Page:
Thursday, January 31, 2008

Delver: Social search

Delver, a search startup, uses social networks connections to personalize users’ search results. From TechCrunch:

Delver screen shotDelver is attempting to solve two key search-related problems. The first is that current search engines do not take into account the identity of the searcher. For example, a teenager and a senior citizen performing the same query will get exactly the same results. The second is that current search engines do not allow users to search for information created and referenced by their own social graph. This is an important point because, let’s face it, social networking doesn’t offer much functional value beyond allowing people to connect with one another. The fact that you have 300 friends on Facebook, 200 on MySpace and 100 connections on LinkedIn doesn’t actually help you locate information. This is where Delver comes in. Search for “New York,” and the results that will pop up will be blog posts from people you know that mention or are about New York, or Flickr photos, YouTube videos, Delicious bookmarks, and the like.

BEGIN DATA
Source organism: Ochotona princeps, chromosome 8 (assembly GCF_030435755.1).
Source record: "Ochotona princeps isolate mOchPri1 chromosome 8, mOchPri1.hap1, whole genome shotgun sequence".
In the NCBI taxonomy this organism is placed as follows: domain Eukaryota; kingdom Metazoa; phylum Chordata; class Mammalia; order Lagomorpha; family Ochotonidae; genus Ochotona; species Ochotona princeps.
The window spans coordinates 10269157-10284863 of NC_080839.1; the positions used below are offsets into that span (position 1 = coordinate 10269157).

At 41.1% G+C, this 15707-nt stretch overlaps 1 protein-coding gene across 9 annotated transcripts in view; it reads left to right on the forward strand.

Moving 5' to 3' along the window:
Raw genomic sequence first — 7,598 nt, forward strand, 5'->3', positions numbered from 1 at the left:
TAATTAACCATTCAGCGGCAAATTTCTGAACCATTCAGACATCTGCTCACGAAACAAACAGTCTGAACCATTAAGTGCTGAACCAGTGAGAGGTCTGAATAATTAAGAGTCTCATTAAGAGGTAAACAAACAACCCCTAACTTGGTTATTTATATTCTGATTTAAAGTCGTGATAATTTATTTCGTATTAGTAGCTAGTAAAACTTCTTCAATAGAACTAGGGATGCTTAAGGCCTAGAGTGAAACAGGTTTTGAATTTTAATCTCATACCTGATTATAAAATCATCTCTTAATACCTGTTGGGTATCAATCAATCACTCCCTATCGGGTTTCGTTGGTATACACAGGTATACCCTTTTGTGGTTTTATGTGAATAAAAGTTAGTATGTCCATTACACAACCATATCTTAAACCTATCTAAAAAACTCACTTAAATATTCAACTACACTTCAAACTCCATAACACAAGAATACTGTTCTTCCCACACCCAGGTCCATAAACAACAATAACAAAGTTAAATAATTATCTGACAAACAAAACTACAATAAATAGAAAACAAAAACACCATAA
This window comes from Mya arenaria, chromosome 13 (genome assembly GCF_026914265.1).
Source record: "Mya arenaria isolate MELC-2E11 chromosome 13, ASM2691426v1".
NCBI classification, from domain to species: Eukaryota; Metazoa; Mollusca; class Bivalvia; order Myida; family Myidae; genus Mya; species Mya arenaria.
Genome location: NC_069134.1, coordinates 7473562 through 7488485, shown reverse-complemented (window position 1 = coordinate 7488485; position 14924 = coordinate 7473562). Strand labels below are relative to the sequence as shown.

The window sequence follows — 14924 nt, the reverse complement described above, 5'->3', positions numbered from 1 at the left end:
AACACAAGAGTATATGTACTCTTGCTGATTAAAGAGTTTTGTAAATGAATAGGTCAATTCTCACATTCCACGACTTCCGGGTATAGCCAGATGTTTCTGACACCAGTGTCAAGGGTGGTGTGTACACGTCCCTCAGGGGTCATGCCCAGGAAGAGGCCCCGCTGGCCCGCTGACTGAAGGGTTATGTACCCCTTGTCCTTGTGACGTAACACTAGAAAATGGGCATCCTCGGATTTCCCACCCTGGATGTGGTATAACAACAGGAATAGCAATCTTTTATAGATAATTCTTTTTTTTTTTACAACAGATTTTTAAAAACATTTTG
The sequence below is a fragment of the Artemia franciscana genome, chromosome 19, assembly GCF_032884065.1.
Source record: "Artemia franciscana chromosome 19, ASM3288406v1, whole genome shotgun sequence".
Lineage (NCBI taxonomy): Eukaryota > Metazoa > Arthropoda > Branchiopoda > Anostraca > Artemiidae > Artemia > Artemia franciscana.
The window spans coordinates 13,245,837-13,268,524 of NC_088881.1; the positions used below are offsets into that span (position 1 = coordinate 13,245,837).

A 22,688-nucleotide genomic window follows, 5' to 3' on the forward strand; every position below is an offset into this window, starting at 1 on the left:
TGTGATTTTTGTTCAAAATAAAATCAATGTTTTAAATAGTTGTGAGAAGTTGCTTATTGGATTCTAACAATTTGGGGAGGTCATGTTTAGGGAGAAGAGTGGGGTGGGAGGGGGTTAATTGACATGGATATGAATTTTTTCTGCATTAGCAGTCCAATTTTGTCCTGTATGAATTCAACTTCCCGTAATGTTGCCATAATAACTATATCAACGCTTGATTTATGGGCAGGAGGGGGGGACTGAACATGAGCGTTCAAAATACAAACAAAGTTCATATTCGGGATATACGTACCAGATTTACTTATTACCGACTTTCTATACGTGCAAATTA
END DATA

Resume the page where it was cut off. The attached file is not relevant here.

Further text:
The technology, which has been in development since 2005, combines search technologies, semantics and Natural Language Processing (NLP). Delver begins by crawling the Web in order to map users’ social connections. The information it finds on social networking profiles, blogs, bookmarks, photo and video-sharing sites is then cross-linked to the searcher’s social graph, which is built on-the-fly. Delver then prioritizes its results based upon the searcher’s social graph, thereby improving the relevancy of the results. Since every person’s social graph is unique—much like a fingerprint—the same Delver query will produce significantly different results for each person—as reflected through the collective experiences of each person’s contacts.

It will be interesting to see how this idea works out. Based on the description above it sounds something like search on Facebook, which defaults to the users network and friends (and which I find incredibly annoying). Based on my experience with Facebook, I wonder if this idea is going to be anything more than a niche solution for special searches. I’m not sure that I want all of my searches to be determined by my contacts; part of the purpose of search is to find results that are outside of a user’s normal social circle.

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